taught myself.  I moved out to Los Angeles to go to GIT (Guitar Institute of Technology).  I was a really good student at first,
then after a while I was like, ‘this is boring me.’  The class I went to, we had great musicians, Paul Gilbert and Jeff Buckley
were students.  I was good friends with Jeff; we both lived in the same apartment complex.  Then I started getting real gigs,
and here I am now.”              

Razorbliss.  The origin of Razorbliss was conceived by bassist Caradonna.  First as a one man band without a name in mind,
just direction, music and passion.  
“We started with the songs I already had, and I went into the studio and basically had half a record done.  Then when I moved
to Columbus I was looking for some singers and put out some ads, and hell Randy walked into my world glowing.  All these
guys came in with nice produced CDs, and Randy comes in with his cassette tape singing acapella!  He was great, I knew
right away he was what I was looking for,” says Caradonna.  
The duo shared the same vision and went into the studio to begin tracking.  Caradonna continues, “We tracked half of Comedy
of Errors, then we went to find musicians and I knew Matt, and I knew he had a stinky beat; it was real you know, it wasn’t
some lame drummer throwing garbage cans down some steps.  Then we auditioned guitarists and it was like pulling teeth for
me and Randy.”  
Thus, the band name emerged from the countless studio tryout sessions.  “I was sitting there going, you know I want to
(motions slitting wrist), you know, I got tired of it,” says Caradonna, “We had ideas for a band name before that, but the band
wasn’t built about a name.”  Kuszmaul adds, “and ultimately, it ended up being a really fitting name.”  
Mark Nye joined Razorbliss shortly after the departure of former guitarist Scott Cassan.  Ney and Mees have worked together
for over five years in various projects.  “Before joining this band I was really disenchanted with being in a rock band.  I was
just ready to buy myself an upright bass and buy into rockabilly, the punk rocker retirement plan,” laughs Nye. “I remember
when he (Mees) told me about joining this band, and I heard the music and thought, ‘wow, these guys are writing some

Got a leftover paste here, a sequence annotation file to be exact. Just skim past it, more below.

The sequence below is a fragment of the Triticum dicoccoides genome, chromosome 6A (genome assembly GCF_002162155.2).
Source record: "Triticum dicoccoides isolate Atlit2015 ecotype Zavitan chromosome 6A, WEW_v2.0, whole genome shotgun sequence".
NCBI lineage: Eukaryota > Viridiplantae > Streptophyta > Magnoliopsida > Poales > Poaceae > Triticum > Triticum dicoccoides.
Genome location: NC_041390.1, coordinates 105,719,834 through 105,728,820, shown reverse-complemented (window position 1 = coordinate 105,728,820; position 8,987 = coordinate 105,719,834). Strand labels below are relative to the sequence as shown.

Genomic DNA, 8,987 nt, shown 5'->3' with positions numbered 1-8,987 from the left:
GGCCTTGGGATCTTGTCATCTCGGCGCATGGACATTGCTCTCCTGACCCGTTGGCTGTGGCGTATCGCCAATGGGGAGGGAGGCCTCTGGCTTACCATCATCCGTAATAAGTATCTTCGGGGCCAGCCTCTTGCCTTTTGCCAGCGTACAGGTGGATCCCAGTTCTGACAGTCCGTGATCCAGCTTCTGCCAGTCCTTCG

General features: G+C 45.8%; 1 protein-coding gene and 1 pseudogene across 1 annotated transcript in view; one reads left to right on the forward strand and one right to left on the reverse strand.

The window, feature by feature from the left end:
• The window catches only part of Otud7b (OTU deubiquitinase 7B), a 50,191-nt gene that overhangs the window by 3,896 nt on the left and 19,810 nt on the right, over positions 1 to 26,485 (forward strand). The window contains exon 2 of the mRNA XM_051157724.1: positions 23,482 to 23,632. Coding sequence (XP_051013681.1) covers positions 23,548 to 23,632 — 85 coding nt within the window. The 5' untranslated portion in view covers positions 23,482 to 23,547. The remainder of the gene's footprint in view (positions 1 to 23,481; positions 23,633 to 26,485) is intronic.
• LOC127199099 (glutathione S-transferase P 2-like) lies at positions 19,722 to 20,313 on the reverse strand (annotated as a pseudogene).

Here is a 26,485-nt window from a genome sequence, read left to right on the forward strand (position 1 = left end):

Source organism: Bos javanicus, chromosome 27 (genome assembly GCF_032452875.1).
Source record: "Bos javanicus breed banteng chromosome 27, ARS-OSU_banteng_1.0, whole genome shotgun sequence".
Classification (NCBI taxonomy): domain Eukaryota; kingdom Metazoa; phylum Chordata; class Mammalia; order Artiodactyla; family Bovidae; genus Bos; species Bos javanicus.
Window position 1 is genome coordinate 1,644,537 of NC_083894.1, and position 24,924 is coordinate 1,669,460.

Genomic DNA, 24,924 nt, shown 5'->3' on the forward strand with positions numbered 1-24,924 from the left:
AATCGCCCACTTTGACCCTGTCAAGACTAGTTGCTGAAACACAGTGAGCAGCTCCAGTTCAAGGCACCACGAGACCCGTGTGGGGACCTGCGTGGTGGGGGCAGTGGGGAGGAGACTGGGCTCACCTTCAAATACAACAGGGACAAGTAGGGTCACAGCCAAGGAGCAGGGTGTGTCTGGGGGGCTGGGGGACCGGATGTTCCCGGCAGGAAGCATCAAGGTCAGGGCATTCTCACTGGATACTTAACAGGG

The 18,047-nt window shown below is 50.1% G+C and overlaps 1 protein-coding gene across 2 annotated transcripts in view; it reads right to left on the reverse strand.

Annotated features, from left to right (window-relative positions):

seriously memorable songs.’  Its fist-pumping rock-and-roll without being all moopish, testosterone fueled aggressive rock, it’
s not that.  It’s just stuff that you can remember.”    

Music.  Razorbliss isn’t solo filled, thrash metal.  Razorbliss is danceable, edgy, straight forward rock.
Caradonna says, “People want something they can dance to, and that’s extremely, extremely important.”  Mees adds, “every
note has importance, it’s not just some random ‘play some notes on a guitar,’ everything is pretty much aimed to get personal
gratification out of the success as a whole.  It’s very precise.”  Nye agrees, “it’s not an experimental thing.  When a song was
crafted it was crafted a certain way for a certain reason. And that’s the way that it gets played.”  
Caradonna and Kuszmaul write, but the main lyricist behind Razorbliss is Kuszmaul who composes songs that are personal to
him, yet relatable to any audience.  
“A lot of the artistry in lyricism is how to express something that I’m feeling, but also trying to make sure that it could connect
to how others feel,” says Kuszmaul, “I sometimes glaze it with a sheet of vagueness just so people can interpret it however
they want.  It’s an interesting way to say something without being cliché.”  
An appealing aspect to a live Razorbliss set is the onslaught of uncontained energy that Kuszmaul spills onto the stage.  
“In terms of whatever it is I’m doing, be it jumping around or whatever, I spend a lot of time watching every music video or
concert that I can get my hands on, and I study how movement and music mix up and how one affects the other.  I’ve had
past theater experience before, just prior to doing Razorbliss, I was part of a shadow cast for Hedwig and The Angry Inch.  
That actually provided a sort of prerequisite for being the lead singer of a band,” says Kuszmaul.  
On the topic of Randy’s stage presence, Mees snickers: “I think once the music gets a hold of him he really doesn’t have the
ability to just stand their and sing.  Might be a DNA flaw, I don’t really know.”  Caradonna adds, “We’ve always been here to
entertain people, not ourselves.”
The band attracts a youthful audience that lines the stage front, while the adult fan base generally parks in the back, still